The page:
Mediclinic supports Western Cape Government Mandela Day Initiative

Posted on 14 August 2017

Mediclinic was recently able to contribute towards a Mandela Day initiative arranged by the Western Cape Government, where life changing operations for 67 patients were performed at various public hospitals across the province. Patients were identified from the Department of Health’s waiting list as those in dire need of surgical intervention.

With the health budget diminishing and the influx of people into the Western Cape, together with an increasingly acute load due to trauma, providing elective surgeries such as hip and knee replacements have, in recent years, become increasingly sought after in the public sector. According to the Western Cape Department of Health the expected waiting time for cataract surgery is around 18 months and for hip and knee surgery approximately two years. Alongside a number of private sector organisations, Mediclinic was able to relieve the caseload through a financial donation towards the project.

Mediclinic recognises the importance of contributing where possible and that by working together we are able to provide better access to care and create a legacy within the community by touching and improving their lives.

This commitment is in line with one of the cornerstones of Mediclinic’s ethos – to give back to the communities in which we operate through our carefully crafted corporate social investment programme. Mediclinic supports a progressive approach to the delivery of affordable and accessible healthcare in South Africa and as such our CSI strategy is an important contribution in achieving this objective.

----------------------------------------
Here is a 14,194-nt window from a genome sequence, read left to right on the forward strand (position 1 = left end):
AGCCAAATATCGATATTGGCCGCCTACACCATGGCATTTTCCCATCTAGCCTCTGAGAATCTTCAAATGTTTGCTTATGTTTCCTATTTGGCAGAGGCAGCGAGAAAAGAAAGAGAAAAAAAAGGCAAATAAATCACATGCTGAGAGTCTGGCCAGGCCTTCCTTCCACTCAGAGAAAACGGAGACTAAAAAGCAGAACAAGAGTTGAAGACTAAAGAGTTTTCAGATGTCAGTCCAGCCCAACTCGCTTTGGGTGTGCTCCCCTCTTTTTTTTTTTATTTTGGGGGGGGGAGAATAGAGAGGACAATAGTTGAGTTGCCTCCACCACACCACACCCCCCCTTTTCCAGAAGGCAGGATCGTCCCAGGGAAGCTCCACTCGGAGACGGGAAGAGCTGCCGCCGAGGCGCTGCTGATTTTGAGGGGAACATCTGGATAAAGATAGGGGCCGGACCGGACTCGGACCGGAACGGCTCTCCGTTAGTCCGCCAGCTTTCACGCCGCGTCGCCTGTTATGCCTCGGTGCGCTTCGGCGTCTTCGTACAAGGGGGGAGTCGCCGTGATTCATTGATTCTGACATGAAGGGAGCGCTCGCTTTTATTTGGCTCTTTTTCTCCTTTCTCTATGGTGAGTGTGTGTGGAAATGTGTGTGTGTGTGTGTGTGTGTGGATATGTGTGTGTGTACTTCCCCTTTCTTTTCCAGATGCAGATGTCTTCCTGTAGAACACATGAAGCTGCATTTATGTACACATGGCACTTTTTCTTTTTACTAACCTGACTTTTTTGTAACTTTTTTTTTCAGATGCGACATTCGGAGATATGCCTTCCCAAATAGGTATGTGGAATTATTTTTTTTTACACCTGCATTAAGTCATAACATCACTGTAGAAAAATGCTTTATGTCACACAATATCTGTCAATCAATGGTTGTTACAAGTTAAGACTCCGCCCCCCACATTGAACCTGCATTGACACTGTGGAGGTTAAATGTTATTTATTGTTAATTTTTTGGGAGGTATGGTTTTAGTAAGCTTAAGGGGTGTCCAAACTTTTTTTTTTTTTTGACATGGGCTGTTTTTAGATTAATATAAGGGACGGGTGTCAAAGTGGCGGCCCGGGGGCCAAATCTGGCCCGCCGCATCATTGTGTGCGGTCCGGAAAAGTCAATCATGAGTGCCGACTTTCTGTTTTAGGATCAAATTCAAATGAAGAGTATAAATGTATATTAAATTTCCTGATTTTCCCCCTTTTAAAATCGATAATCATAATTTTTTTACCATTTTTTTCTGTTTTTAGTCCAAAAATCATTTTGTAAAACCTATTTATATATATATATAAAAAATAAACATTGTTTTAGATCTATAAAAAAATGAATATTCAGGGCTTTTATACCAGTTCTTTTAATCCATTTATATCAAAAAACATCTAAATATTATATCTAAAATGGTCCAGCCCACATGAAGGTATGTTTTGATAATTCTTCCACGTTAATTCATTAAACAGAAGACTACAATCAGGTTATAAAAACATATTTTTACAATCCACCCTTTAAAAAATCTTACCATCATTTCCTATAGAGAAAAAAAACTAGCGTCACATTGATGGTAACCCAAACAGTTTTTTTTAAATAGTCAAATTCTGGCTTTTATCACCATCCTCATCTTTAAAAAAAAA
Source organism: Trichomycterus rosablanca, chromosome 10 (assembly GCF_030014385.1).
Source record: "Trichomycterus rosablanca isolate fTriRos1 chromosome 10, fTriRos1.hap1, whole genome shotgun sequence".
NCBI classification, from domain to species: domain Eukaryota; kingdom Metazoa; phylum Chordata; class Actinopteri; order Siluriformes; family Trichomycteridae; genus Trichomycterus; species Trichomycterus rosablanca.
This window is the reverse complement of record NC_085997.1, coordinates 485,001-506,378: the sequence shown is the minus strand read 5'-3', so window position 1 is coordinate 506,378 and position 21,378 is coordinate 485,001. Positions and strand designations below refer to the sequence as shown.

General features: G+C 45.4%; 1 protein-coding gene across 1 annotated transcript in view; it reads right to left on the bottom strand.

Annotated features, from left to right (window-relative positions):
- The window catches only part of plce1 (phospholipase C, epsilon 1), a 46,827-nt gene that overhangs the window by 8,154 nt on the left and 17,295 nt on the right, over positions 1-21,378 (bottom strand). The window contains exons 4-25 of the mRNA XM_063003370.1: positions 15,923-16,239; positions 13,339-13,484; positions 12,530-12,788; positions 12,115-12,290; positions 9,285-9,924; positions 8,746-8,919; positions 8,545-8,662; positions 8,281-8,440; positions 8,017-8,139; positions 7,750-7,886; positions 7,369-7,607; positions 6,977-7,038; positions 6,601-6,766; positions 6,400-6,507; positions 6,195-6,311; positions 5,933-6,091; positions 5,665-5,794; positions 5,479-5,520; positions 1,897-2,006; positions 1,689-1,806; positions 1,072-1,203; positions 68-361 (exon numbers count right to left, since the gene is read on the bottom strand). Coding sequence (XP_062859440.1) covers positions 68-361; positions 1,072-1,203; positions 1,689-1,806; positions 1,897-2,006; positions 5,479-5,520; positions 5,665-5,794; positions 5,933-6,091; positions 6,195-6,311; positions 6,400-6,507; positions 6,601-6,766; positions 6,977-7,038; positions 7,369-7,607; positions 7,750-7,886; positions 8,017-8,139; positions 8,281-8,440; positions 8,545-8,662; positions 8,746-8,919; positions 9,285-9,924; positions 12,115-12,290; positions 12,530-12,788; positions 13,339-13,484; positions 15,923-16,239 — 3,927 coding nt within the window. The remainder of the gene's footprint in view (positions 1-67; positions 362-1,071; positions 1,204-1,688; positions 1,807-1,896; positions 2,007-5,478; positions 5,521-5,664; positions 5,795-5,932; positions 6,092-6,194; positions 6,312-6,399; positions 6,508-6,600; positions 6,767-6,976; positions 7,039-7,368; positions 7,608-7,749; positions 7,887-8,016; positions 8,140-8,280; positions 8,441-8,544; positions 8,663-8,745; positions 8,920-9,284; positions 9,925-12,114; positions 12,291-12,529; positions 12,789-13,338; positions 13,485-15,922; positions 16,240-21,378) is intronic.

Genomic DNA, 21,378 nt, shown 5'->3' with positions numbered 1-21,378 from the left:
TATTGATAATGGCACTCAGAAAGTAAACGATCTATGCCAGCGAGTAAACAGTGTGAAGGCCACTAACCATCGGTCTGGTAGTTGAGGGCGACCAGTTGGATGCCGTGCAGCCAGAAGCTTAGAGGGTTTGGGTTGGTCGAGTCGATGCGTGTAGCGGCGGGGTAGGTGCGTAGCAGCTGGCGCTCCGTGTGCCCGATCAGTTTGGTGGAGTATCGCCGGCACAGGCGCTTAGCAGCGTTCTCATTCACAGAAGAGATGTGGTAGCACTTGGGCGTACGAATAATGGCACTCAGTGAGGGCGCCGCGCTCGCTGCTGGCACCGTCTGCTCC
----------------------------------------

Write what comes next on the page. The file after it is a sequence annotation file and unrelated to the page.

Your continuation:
Tier one of Mediclinic’s CSI platform comprises partnering with public hospitals. As a result we have successfully collaborated with government on a number of initiatives in recent years. Previous partnerships include cataract operations in the Northern Cape, tonsillectomies in Tshwane and the donation of cardiac intensive care beds to Tygerberg Hospital in the Western Cape.

According to Dr Mvula Yoyo, Transformation Executive for Mediclinic Southern Africa, ‘This particular initiative undertaken on Mandela Day was the ideal opportunity to provide tangible results that directly affect our most vulnerable communities, highlighting what can be attained through a collaborative, unified approach to healthcare. By accelerating the life-altering procedures, so many patients will once again be in a position to actively contribute to the community.’

Dr Yoyo continues, ‘We believe that collaborating in the delivery of sustainable healthcare for all South Africans is essential as many of the obstacles facing the healthcare sector are universal – such as the very high burden of disease and the critical shortage of healthcare professionals.’ To overcome the shortage of nursing professionals Mediclinic has taken deliberate steps to become a registered tertiary-education institution and currently has seven learning centres and two satellite campuses where more than 1 000 nurse practitioners are trained every year. Mediclinic is also committed to expanding the support for training by partnering with the government to educate doctors and has already contributed to various academic institutions to this effect.

‘Mediclinic is proud to have been involved in the Mandela Day initiative and eagerly awaits further opportunities to draw alongside the public sector to build a stronger and healthier nation,’ Dr Yoyo concludes.

Published in Business